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Discussion about enforced retirement for older academics to make way for younger colleagues was hotly debated over the internet

September 25, 2014

Should academics be forced to retire? That’s the question asked by an anonymous scholar in their mid-forties in a guest post on The Thesis Whisperer blog run by Inger Mewburn, director of research training at the Australian National University.

“The University where I currently work has recognised an age imbalance in its workforce, which is skewed towards those over 55,” the post says. “It is now taking active steps to rebalance - including encouraging retirement of aging academics at one end and entry of fresh new talent at the other.”

Some “may scream about ageism”, the writer says, “but is it?”

“It seems to me that academics in their fifties have led pretty charmed lives,” the blog continues. “I’m sure it’s true that at many times in their careers it didn’t feel that way to them. In the Eighties and Nineties, many University lecturers must have felt like poor relations while their former classmates were making money hand over fist. But now they are laughing all the way to the bank as they reap massive superannuation entitlements.”

Coupled with this is the “ever growing number of aspiring researchers and lecturers trying to find a chink in the impenetrable glass walls of academia”. Although many academics in their fifties might not feel ready to retire, the anonymous author asks: should they be forced out early?

“There are older academics who are so resistant to change, and so hung up looking backwards at the glory days of their past, that actually they are a real obstacle to Universities adapting to the changed circumstances they find themselves in. Undergraduate and graduate students live in a different world from their elders,” the blog continues. “Some older academics…are in a position to resist change, but it’s not an option for the rest of us.”

The blogger says that some older academics advise their PhD students not to take up blogging, or engage with social media, as they “ignore the career benefits and emphasize the dangers in an attempt to discourage change”.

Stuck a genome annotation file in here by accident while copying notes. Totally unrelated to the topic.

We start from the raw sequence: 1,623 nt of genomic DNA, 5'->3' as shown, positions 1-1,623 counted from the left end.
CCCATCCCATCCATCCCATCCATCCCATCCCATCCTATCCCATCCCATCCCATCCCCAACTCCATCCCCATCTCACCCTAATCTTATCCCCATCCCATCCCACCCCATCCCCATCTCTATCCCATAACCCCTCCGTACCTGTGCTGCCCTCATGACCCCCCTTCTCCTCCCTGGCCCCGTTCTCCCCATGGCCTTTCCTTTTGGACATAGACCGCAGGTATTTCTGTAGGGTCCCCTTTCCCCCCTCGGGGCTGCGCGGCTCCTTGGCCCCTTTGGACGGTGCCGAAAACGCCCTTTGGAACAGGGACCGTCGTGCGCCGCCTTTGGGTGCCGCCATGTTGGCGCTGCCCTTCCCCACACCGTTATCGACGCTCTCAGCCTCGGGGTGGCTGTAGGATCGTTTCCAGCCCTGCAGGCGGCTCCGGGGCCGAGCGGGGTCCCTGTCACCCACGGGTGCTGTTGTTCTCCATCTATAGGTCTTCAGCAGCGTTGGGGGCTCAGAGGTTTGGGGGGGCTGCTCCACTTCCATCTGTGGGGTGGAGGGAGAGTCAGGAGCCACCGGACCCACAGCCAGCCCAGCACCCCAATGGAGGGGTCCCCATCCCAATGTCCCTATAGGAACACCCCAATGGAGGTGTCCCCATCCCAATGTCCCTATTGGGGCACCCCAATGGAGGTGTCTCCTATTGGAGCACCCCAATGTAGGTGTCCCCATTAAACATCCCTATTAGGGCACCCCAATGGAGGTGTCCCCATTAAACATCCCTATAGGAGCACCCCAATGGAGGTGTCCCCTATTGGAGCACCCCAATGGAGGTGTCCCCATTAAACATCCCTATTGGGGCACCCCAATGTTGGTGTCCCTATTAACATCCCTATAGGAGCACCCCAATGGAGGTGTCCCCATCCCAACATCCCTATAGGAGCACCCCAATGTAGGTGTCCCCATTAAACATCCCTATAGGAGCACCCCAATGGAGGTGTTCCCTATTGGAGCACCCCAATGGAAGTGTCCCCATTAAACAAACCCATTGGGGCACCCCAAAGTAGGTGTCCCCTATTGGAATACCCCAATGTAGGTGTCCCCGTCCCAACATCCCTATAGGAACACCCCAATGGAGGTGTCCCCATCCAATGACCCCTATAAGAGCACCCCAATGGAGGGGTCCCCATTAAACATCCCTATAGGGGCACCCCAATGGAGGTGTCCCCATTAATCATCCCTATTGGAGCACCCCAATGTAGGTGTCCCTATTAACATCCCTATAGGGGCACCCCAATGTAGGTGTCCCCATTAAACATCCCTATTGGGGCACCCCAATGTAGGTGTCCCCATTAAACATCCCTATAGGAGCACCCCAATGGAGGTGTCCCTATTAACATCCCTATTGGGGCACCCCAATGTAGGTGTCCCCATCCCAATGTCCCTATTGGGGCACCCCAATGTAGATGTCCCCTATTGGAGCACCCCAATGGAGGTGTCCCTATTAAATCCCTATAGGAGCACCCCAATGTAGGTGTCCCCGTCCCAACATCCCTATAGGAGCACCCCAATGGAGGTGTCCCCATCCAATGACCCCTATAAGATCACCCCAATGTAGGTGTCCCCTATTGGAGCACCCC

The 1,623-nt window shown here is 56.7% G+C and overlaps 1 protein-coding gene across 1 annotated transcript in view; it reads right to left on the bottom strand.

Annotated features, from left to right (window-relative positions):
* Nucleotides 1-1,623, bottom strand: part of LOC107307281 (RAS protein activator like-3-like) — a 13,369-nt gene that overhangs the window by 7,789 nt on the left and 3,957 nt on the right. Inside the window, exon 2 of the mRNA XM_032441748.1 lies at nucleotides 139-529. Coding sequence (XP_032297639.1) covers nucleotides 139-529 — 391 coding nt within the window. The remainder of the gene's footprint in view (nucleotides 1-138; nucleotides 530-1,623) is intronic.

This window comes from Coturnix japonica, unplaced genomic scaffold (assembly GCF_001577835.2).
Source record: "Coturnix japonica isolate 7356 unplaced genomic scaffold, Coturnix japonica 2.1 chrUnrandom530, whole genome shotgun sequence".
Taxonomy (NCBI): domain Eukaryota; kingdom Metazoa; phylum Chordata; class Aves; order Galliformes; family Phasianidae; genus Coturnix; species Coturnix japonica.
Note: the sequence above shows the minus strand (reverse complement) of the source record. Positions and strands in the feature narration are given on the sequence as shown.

“I can’t understand those over 50’s who hang on when they are clearly hating the way academia has changed,” the author continues, adding that they could spend the next 20 to 30 years in relative comfort if they so wished. In short, the blog wants to know why they aren’t “beating a path to the exit doors”.

The blog adds: “It just seems unfair that members of one generation should have so much and yet still refuse to make way for the generation below. I’m sure many of the younger generation would be happy with half of what their seniors have.”

Unsurprisingly, the blog provoked a huge reaction online. Writing on her Music for Deckchairs blog, Kate Bowles, senior lecturer in communication and media studies at the University of Wollongong in Australia, was unimpressed.

The blog “completely ignores weary academics with dependent families, or a backstory of contract employment and patchy superannuation contributions, or who just took out their first mortgage in their 50s”, she says.

“The problems we are facing are structural, entrenched and worsening…so even if you know a senior academic sauntering to retirement, they’re not the reason there aren’t enough jobs to go around, and they’re not holding back anyone’s promotion.”

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